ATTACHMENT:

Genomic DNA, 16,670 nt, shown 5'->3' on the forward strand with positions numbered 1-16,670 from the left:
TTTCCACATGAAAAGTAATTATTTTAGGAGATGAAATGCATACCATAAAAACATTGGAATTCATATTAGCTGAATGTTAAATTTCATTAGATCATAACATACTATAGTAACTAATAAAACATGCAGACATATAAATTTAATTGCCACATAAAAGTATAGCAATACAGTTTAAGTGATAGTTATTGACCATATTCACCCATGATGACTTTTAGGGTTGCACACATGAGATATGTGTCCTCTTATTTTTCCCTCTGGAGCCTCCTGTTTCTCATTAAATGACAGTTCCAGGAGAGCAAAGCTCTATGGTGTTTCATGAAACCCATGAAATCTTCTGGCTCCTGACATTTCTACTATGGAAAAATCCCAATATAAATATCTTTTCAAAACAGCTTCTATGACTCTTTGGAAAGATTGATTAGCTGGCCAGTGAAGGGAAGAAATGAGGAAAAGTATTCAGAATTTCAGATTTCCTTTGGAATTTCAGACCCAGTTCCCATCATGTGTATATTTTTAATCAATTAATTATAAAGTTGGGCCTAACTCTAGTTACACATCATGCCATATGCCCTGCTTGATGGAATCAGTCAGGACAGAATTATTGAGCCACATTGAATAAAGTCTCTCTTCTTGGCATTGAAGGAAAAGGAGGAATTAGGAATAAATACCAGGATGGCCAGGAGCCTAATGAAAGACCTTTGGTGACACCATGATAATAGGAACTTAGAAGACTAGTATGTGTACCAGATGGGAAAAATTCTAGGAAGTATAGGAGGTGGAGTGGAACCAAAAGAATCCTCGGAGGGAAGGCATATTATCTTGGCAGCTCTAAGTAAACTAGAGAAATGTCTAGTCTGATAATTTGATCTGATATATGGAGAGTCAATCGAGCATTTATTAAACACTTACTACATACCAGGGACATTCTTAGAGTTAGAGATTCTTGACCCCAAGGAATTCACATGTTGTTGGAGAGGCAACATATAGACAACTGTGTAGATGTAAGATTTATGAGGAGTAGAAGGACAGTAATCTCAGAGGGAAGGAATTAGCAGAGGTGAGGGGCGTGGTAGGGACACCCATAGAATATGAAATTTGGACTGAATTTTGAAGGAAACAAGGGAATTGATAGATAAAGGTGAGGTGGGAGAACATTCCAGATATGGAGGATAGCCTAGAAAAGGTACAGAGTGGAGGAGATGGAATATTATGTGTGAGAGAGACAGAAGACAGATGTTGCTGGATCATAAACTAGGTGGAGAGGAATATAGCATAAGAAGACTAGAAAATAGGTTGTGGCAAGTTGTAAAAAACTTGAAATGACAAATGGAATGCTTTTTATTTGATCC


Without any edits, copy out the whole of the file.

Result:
Genomic DNA, 16,670 nt, shown 5'->3' on the forward strand with positions numbered 1-16,670 from the left:
TTTCCACATGAAAAGTAATTATTTTAGGAGATGAAATGCATACCATAAAAACATTGGAATTCATATTAGCTGAATGTTAAATTTCATTAGATCATAACATACTATAGTAACTAATAAAACATGCAGACATATAAATTTAATTGCCACATAAAAGTATAGCAATACAGTTTAAGTGATAGTTATTGACCATATTCACCCATGATGACTTTTAGGGTTGCACACATGAGATATGTGTCCTCTTATTTTTCCCTCTGGAGCCTCCTGTTTCTCATTAAATGACAGTTCCAGGAGAGCAAAGCTCTATGGTGTTTCATGAAACCCATGAAATCTTCTGGCTCCTGACATTTCTACTATGGAAAAATCCCAATATAAATATCTTTTCAAAACAGCTTCTATGACTCTTTGGAAAGATTGATTAGCTGGCCAGTGAAGGGAAGAAATGAGGAAAAGTATTCAGAATTTCAGATTTCCTTTGGAATTTCAGACCCAGTTCCCATCATGTGTATATTTTTAATCAATTAATTATAAAGTTGGGCCTAACTCTAGTTACACATCATGCCATATGCCCTGCTTGATGGAATCAGTCAGGACAGAATTATTGAGCCACATTGAATAAAGTCTCTCTTCTTGGCATTGAAGGAAAAGGAGGAATTAGGAATAAATACCAGGATGGCCAGGAGCCTAATGAAAGACCTTTGGTGACACCATGATAATAGGAACTTAGAAGACTAGTATGTGTACCAGATGGGAAAAATTCTAGGAAGTATAGGAGGTGGAGTGGAACCAAAAGAATCCTCGGAGGGAAGGCATATTATCTTGGCAGCTCTAAGTAAACTAGAGAAATGTCTAGTCTGATAATTTGATCTGATATATGGAGAGTCAATCGAGCATTTATTAAACACTTACTACATACCAGGGACATTCTTAGAGTTAGAGATTCTTGACCCCAAGGAATTCACATGTTGTTGGAGAGGCAACATATAGACAACTGTGTAGATGTAAGATTTATGAGGAGTAGAAGGACAGTAATCTCAGAGGGAAGGAATTAGCAGAGGTGAGGGGCGTGGTAGGGACACCCATAGAATATGAAATTTGGACTGAATTTTGAAGGAAACAAGGGAATTGATAGATAAAGGTGAGGTGGGAGAACATTCCAGATATGGAGGATAGCCTAGAAAAGGTACAGAGTGGAGGAGATGGAATATTATGTGTGAGAGAGACAGAAGACAGATGTTGCTGGATCATAAACTAGGTGGAGAGGAATATAGCATAAGAAGACTAGAAAATAGGTTGTGGCAAGTTGTAAAAAACTTGAAATGACAAATGGAATGCTTTTTATTTGATCC